I also want to share one other story from something I never really thought about until it happened. Back at my first APF meet in 2005, I remember walking behind this mammoth of a man thinking I wanted to be like him, as big and as strong. I think he deadlifted 800 pounds at that meet, and he was the guy everyone was cheering for. Four years later I ended up competing at the same competition as that man and totaling more than he did. That man was Jim Grandick. To be honest, I didn’t even know he was competing — that is how oblivious I was when I competed. Since then, to date, my best lifts are a 1047-pound squat, 815-pound bench, and 820-pound deadlift. My best total is 2667 pounds at 268 pounds and 2579 pounds at 241 pounds. Both, at one point in time, were the second-best totals for the all-time record in the history of multi-ply powerlifting, though I didn’t even know it.

Contrary to what some people thought at the time, I wasn’t going after any record. I didn’t compete to beat a certain individual. I didn’t get on the forums and read the stupid bullshit that was out there then (and is still out there today). I did what I did with lifting because I could. I wanted to see how strong I could get, and it was all about besting my previous numbers and total. After I totaled 2667, I did another meet a few months later. I totaled 2600, won the meet (I was competing again Dave Hoff, again unbeknownst to me), and I believe won some money. I didn’t care. I was so pissed about my squat being shitty and tearing my hand up on the second deadlift that the win meant nothing. The thing is, when I think about competitions, that is one meet I don’t even remember. I remember the ones where I bested myself. That was all that mattered to me. When I went through a meet, I never knew who was in my weight class. I never knew my total until the meet was over. I didn’t know whether I won or lost. And it didn’t matter. It was a good day if I PR’d. If I didn’t, I was a total dick to be around.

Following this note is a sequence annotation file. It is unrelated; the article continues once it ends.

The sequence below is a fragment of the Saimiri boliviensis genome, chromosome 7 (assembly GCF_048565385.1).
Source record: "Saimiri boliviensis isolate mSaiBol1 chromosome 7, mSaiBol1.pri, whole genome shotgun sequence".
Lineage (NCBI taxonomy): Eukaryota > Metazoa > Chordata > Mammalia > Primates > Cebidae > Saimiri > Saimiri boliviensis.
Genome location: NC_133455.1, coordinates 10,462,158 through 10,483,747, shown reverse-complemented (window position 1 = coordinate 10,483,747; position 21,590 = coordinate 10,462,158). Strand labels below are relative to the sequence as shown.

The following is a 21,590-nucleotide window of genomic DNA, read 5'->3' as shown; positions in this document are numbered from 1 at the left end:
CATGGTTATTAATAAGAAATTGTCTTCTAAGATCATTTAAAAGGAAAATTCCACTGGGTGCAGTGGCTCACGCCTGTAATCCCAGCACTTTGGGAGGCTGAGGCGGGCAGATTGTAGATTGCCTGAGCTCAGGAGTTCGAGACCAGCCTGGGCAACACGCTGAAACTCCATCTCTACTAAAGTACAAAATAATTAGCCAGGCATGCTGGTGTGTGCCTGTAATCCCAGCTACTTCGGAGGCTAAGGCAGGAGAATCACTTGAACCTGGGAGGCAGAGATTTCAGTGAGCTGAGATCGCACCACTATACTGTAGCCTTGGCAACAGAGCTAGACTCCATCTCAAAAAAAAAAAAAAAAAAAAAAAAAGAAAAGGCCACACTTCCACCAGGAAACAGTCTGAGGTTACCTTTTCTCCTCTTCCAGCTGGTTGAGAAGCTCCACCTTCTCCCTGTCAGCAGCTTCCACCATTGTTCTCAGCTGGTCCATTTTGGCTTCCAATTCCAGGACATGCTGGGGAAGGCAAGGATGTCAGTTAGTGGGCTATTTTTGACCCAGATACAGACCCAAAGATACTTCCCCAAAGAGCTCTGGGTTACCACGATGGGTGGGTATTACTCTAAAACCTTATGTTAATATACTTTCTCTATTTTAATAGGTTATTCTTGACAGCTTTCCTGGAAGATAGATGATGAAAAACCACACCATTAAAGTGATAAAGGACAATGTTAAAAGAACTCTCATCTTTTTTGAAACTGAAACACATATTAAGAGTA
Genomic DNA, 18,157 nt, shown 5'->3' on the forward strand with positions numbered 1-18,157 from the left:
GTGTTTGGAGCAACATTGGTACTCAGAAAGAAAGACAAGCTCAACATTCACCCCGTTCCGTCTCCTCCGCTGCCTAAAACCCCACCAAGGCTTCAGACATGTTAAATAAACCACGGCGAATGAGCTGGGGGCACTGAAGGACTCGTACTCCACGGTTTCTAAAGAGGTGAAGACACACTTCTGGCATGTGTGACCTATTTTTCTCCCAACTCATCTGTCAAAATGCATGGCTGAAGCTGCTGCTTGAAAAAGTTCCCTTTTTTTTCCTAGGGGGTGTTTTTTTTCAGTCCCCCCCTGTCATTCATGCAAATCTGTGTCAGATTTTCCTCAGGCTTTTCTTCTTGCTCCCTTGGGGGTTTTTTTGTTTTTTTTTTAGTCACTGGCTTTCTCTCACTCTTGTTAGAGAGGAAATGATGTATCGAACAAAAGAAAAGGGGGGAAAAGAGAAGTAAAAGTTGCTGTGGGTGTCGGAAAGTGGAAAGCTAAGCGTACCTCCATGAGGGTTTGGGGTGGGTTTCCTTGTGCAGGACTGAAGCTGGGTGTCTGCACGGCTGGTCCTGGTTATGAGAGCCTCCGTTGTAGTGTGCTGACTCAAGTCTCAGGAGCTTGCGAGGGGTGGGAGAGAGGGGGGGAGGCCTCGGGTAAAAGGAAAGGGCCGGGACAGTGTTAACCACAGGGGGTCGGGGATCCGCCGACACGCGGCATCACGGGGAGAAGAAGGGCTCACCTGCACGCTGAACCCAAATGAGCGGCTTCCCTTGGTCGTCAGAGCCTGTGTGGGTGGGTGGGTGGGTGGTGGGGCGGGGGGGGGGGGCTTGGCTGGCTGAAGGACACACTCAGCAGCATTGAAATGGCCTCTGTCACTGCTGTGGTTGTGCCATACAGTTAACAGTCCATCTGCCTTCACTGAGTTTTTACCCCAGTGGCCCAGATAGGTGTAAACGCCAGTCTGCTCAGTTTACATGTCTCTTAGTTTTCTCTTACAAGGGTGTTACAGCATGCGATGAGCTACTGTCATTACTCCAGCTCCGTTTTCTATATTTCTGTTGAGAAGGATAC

I tore my ACL in 2009, rehabbed, and went back to competing in 2011. I competed in 2012 at the XPC Coalition meet, finishing first in my class and second overall. This is where I pulled my best deadlift of 820 pounds. This is also where everything went to shit. I’m not going to go into specifics, but life took over at this time. I had my first child, which was awesome. For anyone who has kids, you know this changes everything. I got separated at this time as well, divorced a year later, and then remarried. Most of the friends I thought I had took a shit on me and left. You find out who your true friends are during a time like this. I found I didn’t have many. To their small defense, I did sacrifice a big piece of my character and integrity — something I have fought hard to get back.